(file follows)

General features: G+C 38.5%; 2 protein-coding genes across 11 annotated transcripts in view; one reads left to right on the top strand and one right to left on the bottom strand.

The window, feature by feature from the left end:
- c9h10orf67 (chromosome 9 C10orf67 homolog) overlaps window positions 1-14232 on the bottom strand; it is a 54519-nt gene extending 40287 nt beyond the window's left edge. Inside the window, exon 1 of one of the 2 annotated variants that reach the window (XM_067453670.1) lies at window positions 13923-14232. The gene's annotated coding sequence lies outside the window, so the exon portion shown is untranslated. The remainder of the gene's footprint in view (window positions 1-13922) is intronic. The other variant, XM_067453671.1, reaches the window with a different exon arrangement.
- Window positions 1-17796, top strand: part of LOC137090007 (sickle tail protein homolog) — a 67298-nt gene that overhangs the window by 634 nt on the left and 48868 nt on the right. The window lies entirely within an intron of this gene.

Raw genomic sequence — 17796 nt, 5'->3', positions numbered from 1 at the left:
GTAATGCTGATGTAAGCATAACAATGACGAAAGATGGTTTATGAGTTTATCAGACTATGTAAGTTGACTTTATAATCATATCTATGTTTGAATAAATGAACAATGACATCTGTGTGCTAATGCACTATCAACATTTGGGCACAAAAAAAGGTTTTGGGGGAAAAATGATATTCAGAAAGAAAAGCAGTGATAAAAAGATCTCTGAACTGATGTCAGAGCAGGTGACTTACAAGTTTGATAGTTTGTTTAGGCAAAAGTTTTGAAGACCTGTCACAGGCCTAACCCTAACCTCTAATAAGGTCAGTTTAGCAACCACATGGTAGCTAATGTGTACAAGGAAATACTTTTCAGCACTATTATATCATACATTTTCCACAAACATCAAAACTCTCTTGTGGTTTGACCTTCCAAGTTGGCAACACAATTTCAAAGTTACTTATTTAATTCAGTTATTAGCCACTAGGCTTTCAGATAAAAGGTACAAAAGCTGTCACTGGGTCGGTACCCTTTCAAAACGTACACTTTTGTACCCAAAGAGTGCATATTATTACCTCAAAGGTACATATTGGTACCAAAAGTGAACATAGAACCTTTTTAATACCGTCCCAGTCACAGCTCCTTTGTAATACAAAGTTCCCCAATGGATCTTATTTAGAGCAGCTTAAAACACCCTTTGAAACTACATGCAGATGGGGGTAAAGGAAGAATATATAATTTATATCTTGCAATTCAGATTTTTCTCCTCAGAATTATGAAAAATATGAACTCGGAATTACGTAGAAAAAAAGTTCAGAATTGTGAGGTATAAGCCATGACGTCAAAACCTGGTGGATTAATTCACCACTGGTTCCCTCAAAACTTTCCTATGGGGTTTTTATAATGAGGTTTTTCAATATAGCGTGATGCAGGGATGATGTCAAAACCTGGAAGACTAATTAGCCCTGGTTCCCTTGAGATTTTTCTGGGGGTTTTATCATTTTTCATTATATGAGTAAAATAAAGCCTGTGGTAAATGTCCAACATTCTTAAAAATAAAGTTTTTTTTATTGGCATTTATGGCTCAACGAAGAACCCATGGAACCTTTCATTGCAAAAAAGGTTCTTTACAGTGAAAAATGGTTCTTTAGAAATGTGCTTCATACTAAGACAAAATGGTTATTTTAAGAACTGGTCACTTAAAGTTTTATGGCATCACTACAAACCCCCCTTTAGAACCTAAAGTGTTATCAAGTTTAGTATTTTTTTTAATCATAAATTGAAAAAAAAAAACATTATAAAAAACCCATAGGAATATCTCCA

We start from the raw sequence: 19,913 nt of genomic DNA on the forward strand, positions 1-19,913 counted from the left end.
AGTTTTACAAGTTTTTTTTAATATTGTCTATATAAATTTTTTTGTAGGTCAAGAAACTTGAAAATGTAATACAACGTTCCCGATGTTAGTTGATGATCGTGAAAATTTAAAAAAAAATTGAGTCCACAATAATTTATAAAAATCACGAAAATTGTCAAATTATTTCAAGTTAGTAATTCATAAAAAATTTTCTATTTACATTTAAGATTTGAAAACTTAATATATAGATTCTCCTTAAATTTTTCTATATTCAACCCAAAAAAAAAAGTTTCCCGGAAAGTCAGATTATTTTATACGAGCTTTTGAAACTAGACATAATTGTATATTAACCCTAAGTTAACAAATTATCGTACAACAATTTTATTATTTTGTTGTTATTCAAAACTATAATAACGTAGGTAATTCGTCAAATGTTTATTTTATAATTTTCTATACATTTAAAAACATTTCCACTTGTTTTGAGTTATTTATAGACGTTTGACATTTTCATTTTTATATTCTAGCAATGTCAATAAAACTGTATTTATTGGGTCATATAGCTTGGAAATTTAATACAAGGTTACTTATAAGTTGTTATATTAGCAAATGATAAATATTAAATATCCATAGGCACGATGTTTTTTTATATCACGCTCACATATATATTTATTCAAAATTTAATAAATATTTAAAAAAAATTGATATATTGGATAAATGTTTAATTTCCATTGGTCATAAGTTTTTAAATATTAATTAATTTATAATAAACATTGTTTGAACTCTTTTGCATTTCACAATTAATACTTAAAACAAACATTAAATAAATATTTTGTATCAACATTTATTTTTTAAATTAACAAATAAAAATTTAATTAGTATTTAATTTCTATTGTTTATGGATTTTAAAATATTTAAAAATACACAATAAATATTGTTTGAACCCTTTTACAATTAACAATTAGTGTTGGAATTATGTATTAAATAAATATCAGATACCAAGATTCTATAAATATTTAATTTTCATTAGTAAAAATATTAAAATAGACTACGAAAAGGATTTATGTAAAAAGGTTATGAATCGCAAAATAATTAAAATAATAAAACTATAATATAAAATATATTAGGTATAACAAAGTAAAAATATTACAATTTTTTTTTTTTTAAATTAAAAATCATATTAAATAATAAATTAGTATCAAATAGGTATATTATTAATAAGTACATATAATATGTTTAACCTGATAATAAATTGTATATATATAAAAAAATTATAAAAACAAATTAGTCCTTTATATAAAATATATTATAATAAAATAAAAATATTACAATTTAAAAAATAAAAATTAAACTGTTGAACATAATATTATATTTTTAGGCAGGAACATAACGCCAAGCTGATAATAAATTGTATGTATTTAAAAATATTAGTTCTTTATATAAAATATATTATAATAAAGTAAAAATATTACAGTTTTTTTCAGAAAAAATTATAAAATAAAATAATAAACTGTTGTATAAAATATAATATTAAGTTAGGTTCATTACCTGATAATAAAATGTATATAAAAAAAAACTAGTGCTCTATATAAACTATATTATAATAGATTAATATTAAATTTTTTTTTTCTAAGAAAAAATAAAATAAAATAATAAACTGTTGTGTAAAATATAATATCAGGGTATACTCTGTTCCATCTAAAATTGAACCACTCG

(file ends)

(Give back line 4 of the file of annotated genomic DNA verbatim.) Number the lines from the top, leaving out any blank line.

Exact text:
- Window positions 1-17796, top strand: part of LOC137090007 (sickle tail protein homolog) — a 67298-nt gene that overhangs the window by 634 nt on the left and 48868 nt on the right. The window lies entirely within an intron of this gene.